If envy is truly a sin, consider me a sinner, because I really want that chicken dinner. As a PlayStation 4 and Nintendo Switch player who refuses to shell out for a gaming PC, I’ve suffered for months now watching hours of PlayerUnknown’s Battlegrounds footage. Seeing the incredible feats performed in the battle royale game gave me the urge to go prone in a bathtub and shotgun any unsuspecting fools in the face, or murder multiple people in a car going at high speed (not in real life but in a videogame, mind you). So with the announcement that Epic Games was bringing a free-to-play battle royale mode for consoles via Fortnite, I was quite intrigued.
I threw myself into the game without knowing what exactly Fortnite was or how to control it. Before I knew it, I was already in a familiar waiting area surrounded by other players, wielding a mighty pickaxe. The cartoony art style felt reminiscent of something more generic like Battlefield Heroes rather than the distinctive look of Team Fortress 2—while not as plain-looking as Battlegrounds, the visuals left a little to be desired. Still, I was sure that all of my time watching others play PUBG would have been enough of an education to prepare me for my drop onto Fortnite’s own island of murdering.
After jumping off a silly-looking flying bus, I glided (not parachuted, you see) to a fast food joint called the Greasy Grove. I observed the wave of humanity around me, aspiring murderers all flying to the same destination. I touched down next to the restaurant, and after turning a corner, I spotted another player. I ran to them with my pickaxe in hand, but little did I know that this person had already found a gun, killing me less than a minute into my first game.
Needless to say, this moment felt like an authentic Battlegrounds experience.
My longevity extended once I joined three friends of mine to form a full squad. From there, we commenced with our seemingly never-ending quest for a Fortnite chicken dinner (or, as a friend of mine refashioned it, a “gas station burrito”). Finally, I had the time to explore the game’s mechanics, specifically those unique to Fortnite.
To my dismay, there was no way to go prone, nor were there any vehicles. In my attempts to crouch in-game, what I accidentally ended up doing was bringing up the game’s fort-building feature. Once I got over the fact that running around in a battle royale game with a pencil and paper looks utterly ridiculous, I eventually learned the value of these abilities. Being able to destroy structures, walls and floors with a pickaxe in a Minecraft-esque fashion made it so I could change the environment to my advantage, and building walls, ramps and stairs provided for ample opportunities for traversing the space.
But what I learned about Fortnite Battle Royale, and Battlegrounds by proxy, is how playing the videogame entirely focuses on situational awareness, more than any other game I’ve played. Gunplay isn’t as clean as it is in other traditional shooters—whether this is due to the physics of Fortnite or a deliberate decision I do not know, but either way it made every interaction a massive challenge. One could go throughout multiple games without landing a single shot on an opposing player. Calling out opposing players and yelling bearings on the mic was truly an exhilarating experience. Some games were short and saw little action, others were extended by a litany of violent encounters. But at all times, there was a lot of running, from the “storm” of the closing circle, and from when bullets flew at me from unknown directions.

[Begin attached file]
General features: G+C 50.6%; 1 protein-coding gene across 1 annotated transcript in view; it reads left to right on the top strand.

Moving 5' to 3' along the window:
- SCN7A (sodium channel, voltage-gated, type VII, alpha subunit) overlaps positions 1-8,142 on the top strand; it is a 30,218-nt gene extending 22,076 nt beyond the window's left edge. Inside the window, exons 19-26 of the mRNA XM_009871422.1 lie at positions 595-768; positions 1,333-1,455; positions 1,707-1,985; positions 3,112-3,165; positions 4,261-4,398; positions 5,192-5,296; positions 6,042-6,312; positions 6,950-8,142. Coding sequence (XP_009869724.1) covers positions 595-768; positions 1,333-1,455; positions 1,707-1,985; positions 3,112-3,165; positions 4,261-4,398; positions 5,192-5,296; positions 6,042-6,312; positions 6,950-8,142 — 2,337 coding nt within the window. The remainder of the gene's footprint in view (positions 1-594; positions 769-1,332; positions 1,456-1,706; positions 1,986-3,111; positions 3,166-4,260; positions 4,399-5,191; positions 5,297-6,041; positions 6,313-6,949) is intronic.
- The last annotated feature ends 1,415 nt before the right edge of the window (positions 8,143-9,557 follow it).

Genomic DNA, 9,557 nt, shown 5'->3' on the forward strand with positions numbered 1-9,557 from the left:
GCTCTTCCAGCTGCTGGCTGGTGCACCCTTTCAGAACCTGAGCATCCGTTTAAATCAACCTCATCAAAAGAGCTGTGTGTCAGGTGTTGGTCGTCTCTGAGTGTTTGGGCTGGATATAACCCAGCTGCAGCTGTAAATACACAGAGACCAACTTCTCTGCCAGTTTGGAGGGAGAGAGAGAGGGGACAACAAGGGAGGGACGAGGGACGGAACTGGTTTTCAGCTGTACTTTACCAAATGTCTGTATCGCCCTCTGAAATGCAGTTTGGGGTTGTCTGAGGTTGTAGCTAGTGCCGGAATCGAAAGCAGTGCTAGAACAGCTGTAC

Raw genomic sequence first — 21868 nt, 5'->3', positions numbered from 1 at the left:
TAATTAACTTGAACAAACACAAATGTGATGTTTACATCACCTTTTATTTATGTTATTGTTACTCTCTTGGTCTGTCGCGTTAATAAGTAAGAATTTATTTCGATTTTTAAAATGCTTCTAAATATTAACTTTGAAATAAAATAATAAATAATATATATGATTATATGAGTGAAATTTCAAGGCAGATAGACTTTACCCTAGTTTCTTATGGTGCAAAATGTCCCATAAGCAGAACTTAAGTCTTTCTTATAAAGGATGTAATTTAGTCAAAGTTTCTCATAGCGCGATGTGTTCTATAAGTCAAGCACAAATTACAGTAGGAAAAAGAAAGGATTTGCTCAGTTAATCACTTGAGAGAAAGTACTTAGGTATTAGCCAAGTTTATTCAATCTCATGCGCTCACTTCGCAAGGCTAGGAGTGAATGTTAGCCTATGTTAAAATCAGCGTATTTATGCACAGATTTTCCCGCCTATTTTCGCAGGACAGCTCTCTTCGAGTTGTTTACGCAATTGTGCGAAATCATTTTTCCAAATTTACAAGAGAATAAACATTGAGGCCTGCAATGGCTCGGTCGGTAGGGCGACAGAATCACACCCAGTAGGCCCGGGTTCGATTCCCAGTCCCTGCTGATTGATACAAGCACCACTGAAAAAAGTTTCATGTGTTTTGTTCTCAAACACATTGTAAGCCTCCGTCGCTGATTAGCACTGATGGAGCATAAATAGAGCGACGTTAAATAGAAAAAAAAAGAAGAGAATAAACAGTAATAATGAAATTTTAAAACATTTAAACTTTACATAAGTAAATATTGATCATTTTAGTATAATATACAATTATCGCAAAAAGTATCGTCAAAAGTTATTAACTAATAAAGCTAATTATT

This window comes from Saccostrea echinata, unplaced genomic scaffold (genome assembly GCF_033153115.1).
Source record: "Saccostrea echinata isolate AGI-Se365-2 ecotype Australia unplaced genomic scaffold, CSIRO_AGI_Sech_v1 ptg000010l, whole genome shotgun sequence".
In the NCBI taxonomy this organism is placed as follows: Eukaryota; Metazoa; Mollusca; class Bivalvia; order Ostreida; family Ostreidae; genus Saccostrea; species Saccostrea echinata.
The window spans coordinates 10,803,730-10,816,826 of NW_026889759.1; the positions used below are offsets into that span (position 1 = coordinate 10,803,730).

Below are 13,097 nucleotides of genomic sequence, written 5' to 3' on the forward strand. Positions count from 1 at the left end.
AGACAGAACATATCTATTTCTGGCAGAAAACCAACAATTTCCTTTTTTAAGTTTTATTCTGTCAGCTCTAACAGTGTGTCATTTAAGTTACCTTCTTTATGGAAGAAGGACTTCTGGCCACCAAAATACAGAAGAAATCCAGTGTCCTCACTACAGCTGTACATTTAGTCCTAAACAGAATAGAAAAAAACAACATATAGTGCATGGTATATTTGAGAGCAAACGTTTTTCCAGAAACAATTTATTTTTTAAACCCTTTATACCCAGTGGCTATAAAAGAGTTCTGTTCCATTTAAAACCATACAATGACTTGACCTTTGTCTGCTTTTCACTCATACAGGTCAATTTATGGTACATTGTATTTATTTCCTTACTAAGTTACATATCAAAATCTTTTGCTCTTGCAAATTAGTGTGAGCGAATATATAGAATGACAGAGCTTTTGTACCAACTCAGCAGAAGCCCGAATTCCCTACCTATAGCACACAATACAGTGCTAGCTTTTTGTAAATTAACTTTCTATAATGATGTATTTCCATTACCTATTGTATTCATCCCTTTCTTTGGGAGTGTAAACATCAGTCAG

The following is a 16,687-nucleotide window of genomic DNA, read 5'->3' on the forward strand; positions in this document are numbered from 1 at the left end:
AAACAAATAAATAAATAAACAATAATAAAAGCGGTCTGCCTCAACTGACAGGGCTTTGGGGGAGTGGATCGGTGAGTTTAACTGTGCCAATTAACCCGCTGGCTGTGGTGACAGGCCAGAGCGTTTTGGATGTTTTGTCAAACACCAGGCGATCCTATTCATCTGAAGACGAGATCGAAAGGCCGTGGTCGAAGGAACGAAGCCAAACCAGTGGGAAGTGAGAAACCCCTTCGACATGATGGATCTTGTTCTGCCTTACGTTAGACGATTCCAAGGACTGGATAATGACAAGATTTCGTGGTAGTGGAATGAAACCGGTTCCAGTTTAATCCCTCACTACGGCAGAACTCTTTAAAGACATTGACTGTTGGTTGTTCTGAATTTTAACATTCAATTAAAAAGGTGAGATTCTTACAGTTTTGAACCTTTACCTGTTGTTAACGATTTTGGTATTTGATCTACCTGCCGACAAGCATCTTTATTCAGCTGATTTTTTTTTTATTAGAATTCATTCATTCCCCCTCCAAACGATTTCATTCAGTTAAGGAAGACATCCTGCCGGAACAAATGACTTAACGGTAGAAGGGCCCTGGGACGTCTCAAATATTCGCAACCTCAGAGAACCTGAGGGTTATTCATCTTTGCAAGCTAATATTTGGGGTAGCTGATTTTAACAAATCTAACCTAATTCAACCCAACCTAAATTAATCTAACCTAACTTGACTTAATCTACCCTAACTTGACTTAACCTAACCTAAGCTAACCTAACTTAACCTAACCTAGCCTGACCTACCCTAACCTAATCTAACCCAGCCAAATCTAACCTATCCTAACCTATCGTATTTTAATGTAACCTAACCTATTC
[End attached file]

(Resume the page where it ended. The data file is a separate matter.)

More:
Ultimately, being successful in a game felt like a luck of the draw, and not particularly in a bad way. And this isn’t just about the loot that I encountered, with glowing chests and weapons of different colors and strengths to find. Where I dropped at the very beginning of each game was essential, and where the circle ended up closing into determined so much.
In my squad’s most successful game, we landed in Pleasant Park, and after a kerfuffle with two other squads who landed there as well, the four of us found ourselves in control of the area. We found that the circle was closing in on Pleasant Park, meaning we had the time to set up our defenses and rest a little easier. But a subsequent encounter proved difficult, and while I was able to drop another player, I and another squadmate both fell. Still, getting just one kill as an essential contribution to the squad felt like victory enough.
Luckily, our MVP cleared those opponents off, saving one of our downed teammates. By the time the circle closed to an absurdly small diameter and about ten players were left, our squad made a final stand, dying at around fourth and fifth place. Out of curiosity, we watched the remainder of the match. Two players running away from the closing circle found themselves running in the same direction, with one finally noticing the other and shotgunning the other to death. Surprisingly, the match ended with an anti-climax, with the second-to-last player falling victim to the storm. Then, silence. There was no text on-screen saying “Winner Winner Gas Station Burrito.” We watched the victorious player stand still, until the character dropped dead and was teleported away. Well, I guess Epic Games didn’t make an ending yet. This is, after all, a full free-to-play game within an early access game. While this is a sign of the game’s early state, it inadvertently served as a metaphor for the futility and meaningless of life: We will all die one day.
Chris Compendio is an editorial intern for Paste and aspiring funny person. Support the brand by following him @Compenderizer on Twitter.